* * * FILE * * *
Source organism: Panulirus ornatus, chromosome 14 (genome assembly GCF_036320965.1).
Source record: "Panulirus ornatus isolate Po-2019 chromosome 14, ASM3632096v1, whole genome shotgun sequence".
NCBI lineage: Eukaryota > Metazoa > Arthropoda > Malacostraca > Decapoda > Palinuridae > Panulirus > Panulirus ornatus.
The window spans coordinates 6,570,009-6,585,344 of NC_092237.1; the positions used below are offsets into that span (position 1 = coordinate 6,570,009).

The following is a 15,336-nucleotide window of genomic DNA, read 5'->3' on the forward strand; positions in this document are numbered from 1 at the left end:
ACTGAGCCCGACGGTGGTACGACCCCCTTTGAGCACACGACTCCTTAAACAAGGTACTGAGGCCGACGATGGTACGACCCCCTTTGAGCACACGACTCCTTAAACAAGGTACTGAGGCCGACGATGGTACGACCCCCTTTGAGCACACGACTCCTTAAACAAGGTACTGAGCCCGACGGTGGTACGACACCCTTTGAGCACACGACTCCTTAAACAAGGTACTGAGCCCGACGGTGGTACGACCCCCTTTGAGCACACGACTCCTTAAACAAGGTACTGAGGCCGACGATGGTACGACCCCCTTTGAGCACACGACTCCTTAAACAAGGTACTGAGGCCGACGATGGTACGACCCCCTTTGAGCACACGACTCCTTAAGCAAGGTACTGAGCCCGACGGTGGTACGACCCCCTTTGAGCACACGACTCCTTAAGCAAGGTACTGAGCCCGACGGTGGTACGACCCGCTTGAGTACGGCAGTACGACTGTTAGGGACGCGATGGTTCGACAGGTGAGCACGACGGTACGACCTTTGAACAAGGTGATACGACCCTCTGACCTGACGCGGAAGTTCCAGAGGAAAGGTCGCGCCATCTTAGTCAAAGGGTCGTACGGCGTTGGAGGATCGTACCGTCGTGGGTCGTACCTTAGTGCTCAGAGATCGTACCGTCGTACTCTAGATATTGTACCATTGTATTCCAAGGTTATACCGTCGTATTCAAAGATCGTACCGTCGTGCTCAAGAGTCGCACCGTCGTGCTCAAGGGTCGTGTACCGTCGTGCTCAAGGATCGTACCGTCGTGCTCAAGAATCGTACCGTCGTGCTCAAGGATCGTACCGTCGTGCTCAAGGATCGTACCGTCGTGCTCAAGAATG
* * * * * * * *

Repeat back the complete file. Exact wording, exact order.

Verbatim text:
Source organism: Panulirus ornatus, chromosome 14 (genome assembly GCF_036320965.1).
Source record: "Panulirus ornatus isolate Po-2019 chromosome 14, ASM3632096v1, whole genome shotgun sequence".
NCBI lineage: Eukaryota > Metazoa > Arthropoda > Malacostraca > Decapoda > Palinuridae > Panulirus > Panulirus ornatus.
The window spans coordinates 6,570,009-6,585,344 of NC_092237.1; the positions used below are offsets into that span (position 1 = coordinate 6,570,009).

The following is a 15,336-nucleotide window of genomic DNA, read 5'->3' on the forward strand; positions in this document are numbered from 1 at the left end:
ACTGAGCCCGACGGTGGTACGACCCCCTTTGAGCACACGACTCCTTAAACAAGGTACTGAGGCCGACGATGGTACGACCCCCTTTGAGCACACGACTCCTTAAACAAGGTACTGAGGCCGACGATGGTACGACCCCCTTTGAGCACACGACTCCTTAAACAAGGTACTGAGCCCGACGGTGGTACGACACCCTTTGAGCACACGACTCCTTAAACAAGGTACTGAGCCCGACGGTGGTACGACCCCCTTTGAGCACACGACTCCTTAAACAAGGTACTGAGGCCGACGATGGTACGACCCCCTTTGAGCACACGACTCCTTAAACAAGGTACTGAGGCCGACGATGGTACGACCCCCTTTGAGCACACGACTCCTTAAGCAAGGTACTGAGCCCGACGGTGGTACGACCCCCTTTGAGCACACGACTCCTTAAGCAAGGTACTGAGCCCGACGGTGGTACGACCCGCTTGAGTACGGCAGTACGACTGTTAGGGACGCGATGGTTCGACAGGTGAGCACGACGGTACGACCTTTGAACAAGGTGATACGACCCTCTGACCTGACGCGGAAGTTCCAGAGGAAAGGTCGCGCCATCTTAGTCAAAGGGTCGTACGGCGTTGGAGGATCGTACCGTCGTGGGTCGTACCTTAGTGCTCAGAGATCGTACCGTCGTACTCTAGATATTGTACCATTGTATTCCAAGGTTATACCGTCGTATTCAAAGATCGTACCGTCGTGCTCAAGAGTCGCACCGTCGTGCTCAAGGGTCGTGTACCGTCGTGCTCAAGGATCGTACCGTCGTGCTCAAGAATCGTACCGTCGTGCTCAAGGATCGTACCGTCGTGCTCAAGGATCGTACCGTCGTGCTCAAGAATG